You can use shade cloth in your vegetable garden to provide space for cooler-season crops throughout the growing season or as a temporary measure when forecasts show rising temperatures.

13 – Try Container Gardening

Clay pots with vegetables on a shelf.

Even if you don’t have enough space in your backyard to dedicate a space to growing vegetables, or maybe you don’t even have a backyard, you can still grow vegetables in containers.

You can grow many varieties of vegetables in containers, too. You’ll just need to be more selective in what you grow. Look for varieties labeled “dwarf” or even “good for containers.” Smaller varieties will require less space and soil to grow in.

Types Of Containers

You can use just about any type of container for growing vegetables as long as it can hold soil at least 6 inches (15.24 centimeters) deep. Window boxes, hanging baskets, basic plastic pots, more decorative glazed pots, or wooden planter boxes are all perfectly good options. Basically, you can use anything that can hold soil and let water drain out.

For example, you can use window boxes for smaller things like “cut and come again” lettuce. These lettuce grow several individual leaves that can be harvested a few at a time and grow back over several weeks rather than growing into a single head with several leaves harvested all at once. 

There is also a variety of tomato called Tumbler that can be grown in a hanging basket.

14 – Remember The Birds

Two small birds using a bird bath.

Backyard birdwatching is a popular hobby. Maybe it’s already one of yours. Either way, attracting insect-eating birds to your backyard is also a great way to control insect pests on your garden plants. Birds help control things like aphids, slugs, and chewing caterpillars in your vegetable garden.

Many plants produce berries and seed heads that birds like to eat, but the fastest way to bring birds into your garden is to provide them with a water source. Bird baths, small fountains, or water features are all good options to provide water sources.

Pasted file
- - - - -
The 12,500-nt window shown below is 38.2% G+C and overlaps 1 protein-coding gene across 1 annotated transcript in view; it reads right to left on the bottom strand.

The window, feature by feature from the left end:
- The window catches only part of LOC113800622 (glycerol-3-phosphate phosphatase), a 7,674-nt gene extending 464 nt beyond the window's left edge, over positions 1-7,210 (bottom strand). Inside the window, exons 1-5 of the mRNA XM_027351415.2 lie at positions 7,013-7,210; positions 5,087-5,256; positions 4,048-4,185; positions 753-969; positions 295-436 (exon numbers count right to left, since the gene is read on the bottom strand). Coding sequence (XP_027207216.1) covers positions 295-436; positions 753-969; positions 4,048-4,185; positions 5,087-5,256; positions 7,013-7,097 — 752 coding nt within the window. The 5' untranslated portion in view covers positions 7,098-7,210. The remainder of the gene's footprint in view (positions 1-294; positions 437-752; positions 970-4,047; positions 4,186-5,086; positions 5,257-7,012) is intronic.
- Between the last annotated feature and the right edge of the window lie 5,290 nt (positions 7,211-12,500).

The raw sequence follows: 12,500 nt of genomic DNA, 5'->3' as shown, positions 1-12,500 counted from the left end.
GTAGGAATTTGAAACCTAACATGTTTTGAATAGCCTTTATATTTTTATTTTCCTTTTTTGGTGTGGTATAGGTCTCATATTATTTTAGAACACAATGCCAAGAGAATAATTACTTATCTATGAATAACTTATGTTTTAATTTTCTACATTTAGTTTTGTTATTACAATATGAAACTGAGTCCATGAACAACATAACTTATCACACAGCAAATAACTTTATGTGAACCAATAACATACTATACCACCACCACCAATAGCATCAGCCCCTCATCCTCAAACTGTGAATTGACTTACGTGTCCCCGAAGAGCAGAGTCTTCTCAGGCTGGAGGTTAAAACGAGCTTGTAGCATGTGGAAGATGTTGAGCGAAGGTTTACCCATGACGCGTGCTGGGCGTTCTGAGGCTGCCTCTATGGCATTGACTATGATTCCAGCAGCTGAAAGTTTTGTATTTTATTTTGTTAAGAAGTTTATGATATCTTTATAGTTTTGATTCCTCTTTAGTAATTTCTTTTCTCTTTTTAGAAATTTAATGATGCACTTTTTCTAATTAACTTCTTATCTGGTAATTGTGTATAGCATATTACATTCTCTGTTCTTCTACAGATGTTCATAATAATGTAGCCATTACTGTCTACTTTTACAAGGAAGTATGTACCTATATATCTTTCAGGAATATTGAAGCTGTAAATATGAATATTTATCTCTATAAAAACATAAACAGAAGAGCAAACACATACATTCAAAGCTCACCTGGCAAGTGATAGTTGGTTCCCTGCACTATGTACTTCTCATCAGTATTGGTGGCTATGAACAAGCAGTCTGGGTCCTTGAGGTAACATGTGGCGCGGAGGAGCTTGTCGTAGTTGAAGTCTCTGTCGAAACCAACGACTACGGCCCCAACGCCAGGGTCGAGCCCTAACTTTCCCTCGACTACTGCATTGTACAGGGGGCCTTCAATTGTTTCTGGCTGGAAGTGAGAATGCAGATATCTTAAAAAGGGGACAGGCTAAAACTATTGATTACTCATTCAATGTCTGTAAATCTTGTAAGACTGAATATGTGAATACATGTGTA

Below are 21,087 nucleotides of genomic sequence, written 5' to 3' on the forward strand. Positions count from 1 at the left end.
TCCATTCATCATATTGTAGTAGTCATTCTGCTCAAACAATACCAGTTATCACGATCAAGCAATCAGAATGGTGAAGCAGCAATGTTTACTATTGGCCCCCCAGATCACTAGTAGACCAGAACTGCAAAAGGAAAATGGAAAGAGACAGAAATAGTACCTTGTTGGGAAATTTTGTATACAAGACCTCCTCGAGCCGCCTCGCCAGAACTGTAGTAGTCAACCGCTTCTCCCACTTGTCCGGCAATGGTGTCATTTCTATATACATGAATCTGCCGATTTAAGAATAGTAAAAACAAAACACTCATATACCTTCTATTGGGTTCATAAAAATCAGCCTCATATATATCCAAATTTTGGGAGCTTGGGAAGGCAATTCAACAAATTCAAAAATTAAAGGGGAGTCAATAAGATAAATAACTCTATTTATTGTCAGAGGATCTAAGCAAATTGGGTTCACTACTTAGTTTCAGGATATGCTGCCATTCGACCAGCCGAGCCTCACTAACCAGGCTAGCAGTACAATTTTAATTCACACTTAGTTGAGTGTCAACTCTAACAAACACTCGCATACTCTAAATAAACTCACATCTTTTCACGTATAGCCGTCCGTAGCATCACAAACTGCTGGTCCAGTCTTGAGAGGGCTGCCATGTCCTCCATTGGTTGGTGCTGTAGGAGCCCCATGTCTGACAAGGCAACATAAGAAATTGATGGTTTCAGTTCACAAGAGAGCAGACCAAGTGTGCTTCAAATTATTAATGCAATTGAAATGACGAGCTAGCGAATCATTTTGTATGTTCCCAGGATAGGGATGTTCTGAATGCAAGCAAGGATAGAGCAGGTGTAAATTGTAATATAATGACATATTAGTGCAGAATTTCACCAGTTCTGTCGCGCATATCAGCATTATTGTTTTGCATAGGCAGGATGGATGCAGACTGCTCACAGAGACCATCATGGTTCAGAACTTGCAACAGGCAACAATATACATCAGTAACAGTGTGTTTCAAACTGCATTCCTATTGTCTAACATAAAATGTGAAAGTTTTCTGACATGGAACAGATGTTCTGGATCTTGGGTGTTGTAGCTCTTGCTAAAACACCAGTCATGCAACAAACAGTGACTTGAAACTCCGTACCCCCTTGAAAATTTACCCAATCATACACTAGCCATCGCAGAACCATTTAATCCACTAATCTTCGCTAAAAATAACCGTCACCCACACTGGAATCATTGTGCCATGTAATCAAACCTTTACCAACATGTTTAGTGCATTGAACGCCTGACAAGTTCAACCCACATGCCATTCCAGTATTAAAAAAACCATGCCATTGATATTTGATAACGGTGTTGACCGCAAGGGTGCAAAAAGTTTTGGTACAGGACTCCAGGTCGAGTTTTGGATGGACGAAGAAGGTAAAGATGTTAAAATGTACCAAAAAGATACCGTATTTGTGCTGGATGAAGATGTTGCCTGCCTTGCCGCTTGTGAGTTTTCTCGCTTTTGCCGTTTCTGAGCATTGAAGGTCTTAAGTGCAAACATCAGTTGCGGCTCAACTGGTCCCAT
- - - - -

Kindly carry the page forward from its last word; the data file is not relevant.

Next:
15 – Plant Vegetables That Give Twice

A bunch of carrots on a wooden table.

Whatever space you use for growing vegetables, you can increase your harvest by planting varieties that do double duty. We usually think of vegetables as just the portion we harvest, like lettuce leaves or potato tubers. But there are lots of vegetables you can eat more than one part of, giving you more harvest from the same space.

Here are some examples of vegetables that give twice:

  • Hardneck Garlic: You can eat the garlic bulb and attractive flower (called a “scape”) of hardneck garlic (softneck garlic doesn’t produce a scape), even cutting and frying it in stir-fries or serving over pasta.  
  • Carrots And Turnips: You can eat the roots and the leafy tops in salads or use them to flavor soups.
  • Beets: You can eat the roots and the leafy tops, the “beet greens,” which are similar to spinach.
  • Sweet Potatoes: You can eat the tubers and leaves of sweet potatoes (not yams) raw, steamed, or pan-fried.
  • Radishes: You can eat the roots, and radish leaves make a peppery addition to green salads.
  • Fennel: Fennel’s bulb-like base and long pale stems are likely the better-known edible part of the plant, but you can use its fine leaves like dill, and you can use its seeds to flavor a variety of foods.

Don’t cut all the leaves off one plant if you decide to use the leafy tops of root vegetables. Instead, cut a few leaves off several plants. You need to leave some leaves to support the growth of the root vegetable below the soil.